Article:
Description is satisfying, finding its culmination in the unearthing of the right word or phrase, a square peg finding a perfect fit in its hole. In its invocation of a crystalline moment, it might suffice to carry a poem. An essay, no. An essay needs more. Like character, for example. Why is it so jarring to find a dead raven? It’s hardly unusual to find a dead bird. I spot them pretty often: the broken-necked finch that slammed into a window, the gull washed in by surf and mounded with sand, the explosive spray of feathers where a hawk took down a dove. But a raven? They’re among the most widespread of birds in the West, they’re super-smart and super-talkative, and they can handle most any environment. Over three decades, ravens are the only bird species that has ever been tallied on the annual Christmas Bird Count at Prudhoe Bay, Alaska, where a few dedicated birders struggle to find enough daylight to look for birds for a total of three very cold hours. You can also find them in the hottest place in the U.S., in Death Valley. And that’s not even to mention the extent to which they have colonized our human-shaped environments, finding ample food in parking lots, dumpsters, along roads and, at least once, in a Ziploc bag full of trail mix that a careless hiker, namely me, left visible in an unzipped daypack along the Colorado River while taking a short stroll away from my campsite.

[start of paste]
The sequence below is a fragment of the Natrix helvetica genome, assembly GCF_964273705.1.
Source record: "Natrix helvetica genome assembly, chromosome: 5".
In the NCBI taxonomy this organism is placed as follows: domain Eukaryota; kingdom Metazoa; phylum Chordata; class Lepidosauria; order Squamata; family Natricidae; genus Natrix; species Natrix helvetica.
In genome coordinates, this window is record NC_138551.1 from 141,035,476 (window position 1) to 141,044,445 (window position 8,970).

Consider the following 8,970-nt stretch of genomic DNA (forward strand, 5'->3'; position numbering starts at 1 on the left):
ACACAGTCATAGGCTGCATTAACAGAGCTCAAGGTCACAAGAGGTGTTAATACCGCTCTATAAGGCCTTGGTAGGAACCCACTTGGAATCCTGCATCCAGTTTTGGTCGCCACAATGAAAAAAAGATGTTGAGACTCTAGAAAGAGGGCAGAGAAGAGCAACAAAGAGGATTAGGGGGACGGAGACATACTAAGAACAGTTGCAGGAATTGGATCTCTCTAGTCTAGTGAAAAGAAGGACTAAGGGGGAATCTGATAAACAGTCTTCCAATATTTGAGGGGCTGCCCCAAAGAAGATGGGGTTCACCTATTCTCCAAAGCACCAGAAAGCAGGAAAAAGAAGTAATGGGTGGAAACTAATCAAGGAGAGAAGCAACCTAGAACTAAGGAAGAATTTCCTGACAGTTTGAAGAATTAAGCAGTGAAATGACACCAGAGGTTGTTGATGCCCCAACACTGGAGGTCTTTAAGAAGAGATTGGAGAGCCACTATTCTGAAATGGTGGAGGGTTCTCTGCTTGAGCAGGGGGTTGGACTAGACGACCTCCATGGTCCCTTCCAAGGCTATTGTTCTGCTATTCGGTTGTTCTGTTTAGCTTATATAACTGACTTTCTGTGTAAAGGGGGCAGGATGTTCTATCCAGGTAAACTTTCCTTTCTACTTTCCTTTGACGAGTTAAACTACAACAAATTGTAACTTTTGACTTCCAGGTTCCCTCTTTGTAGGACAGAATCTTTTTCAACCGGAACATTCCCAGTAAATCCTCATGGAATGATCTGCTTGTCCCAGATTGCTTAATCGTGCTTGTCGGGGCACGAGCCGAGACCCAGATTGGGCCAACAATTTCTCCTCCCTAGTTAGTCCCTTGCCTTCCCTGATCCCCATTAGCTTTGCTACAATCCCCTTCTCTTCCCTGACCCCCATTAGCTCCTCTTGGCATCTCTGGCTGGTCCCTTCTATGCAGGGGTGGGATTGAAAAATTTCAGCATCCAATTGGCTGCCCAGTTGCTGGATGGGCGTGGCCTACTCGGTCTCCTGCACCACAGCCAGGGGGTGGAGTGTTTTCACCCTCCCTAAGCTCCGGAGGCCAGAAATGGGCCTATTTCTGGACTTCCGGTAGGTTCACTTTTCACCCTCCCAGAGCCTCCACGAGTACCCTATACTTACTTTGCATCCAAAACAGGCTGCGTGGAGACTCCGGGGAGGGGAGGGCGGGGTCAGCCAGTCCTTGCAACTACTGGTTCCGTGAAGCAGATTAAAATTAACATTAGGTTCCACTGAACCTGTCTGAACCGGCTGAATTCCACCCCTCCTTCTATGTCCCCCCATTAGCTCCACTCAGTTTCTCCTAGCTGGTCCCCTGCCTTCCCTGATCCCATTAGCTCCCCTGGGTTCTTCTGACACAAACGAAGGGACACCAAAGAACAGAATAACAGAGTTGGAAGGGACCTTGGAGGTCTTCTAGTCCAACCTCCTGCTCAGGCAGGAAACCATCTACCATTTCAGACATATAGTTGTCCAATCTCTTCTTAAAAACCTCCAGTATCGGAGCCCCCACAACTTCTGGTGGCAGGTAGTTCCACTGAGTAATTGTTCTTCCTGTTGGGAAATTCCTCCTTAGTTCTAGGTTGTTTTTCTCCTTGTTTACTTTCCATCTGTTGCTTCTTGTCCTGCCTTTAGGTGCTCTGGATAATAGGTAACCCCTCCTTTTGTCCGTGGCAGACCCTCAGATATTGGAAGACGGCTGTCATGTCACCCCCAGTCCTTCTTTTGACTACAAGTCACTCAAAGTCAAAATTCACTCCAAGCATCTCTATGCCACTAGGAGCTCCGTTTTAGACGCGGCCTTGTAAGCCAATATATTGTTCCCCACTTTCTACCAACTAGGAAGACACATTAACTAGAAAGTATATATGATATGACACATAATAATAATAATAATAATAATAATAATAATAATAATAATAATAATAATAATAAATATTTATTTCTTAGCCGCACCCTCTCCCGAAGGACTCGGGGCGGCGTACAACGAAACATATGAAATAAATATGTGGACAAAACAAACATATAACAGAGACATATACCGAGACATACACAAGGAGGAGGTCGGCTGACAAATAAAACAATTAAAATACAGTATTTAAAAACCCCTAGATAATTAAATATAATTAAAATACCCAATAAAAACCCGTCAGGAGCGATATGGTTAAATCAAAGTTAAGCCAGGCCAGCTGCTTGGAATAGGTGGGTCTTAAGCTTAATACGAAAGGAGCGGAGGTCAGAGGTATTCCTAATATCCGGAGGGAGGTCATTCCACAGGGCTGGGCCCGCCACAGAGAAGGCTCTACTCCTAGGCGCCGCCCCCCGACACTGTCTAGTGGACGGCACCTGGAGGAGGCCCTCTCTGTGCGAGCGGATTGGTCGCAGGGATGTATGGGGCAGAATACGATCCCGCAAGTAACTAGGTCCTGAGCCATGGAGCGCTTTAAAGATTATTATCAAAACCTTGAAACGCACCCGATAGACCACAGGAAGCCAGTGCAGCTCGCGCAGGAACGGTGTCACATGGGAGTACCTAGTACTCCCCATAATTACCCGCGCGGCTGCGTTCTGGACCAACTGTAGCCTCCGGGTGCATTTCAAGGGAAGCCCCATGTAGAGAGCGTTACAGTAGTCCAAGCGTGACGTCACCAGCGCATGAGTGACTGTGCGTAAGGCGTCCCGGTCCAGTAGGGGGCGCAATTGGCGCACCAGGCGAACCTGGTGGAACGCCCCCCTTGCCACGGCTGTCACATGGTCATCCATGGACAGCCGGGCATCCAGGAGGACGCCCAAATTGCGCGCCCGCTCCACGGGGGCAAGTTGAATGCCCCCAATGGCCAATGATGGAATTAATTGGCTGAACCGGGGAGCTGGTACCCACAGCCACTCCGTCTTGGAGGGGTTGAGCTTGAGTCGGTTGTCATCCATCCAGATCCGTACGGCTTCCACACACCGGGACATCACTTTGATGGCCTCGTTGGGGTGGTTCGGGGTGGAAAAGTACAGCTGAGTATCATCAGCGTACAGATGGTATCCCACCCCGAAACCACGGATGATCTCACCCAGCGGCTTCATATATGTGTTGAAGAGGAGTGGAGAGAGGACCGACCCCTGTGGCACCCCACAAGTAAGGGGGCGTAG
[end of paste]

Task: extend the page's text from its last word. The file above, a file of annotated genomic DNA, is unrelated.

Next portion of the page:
But what makes them seem eternal, and unkillable, is their smart-ass attitude. Just a week ago the Arizona Game and Fish Department put out a press release acknowledging that the nest of a pair of bald eagles had been raided by ravens. This might not ordinarily make the news, but in this case the nest was one, at Lake Pleasant, that the Department had decided to feature on a webcam. So some unknown number of viewers got to watch, live, as a pair of ravens landed on the massive pile of sticks while the parents were away and destroyed the single egg. One of the ravens looked to fly off with the eagle egg, but thought better of it, for some reason, and instead decided to eat the contents in situ. “Oh darn it. Stupid naughty ravens,” commented a YouTube viewer. That’s character.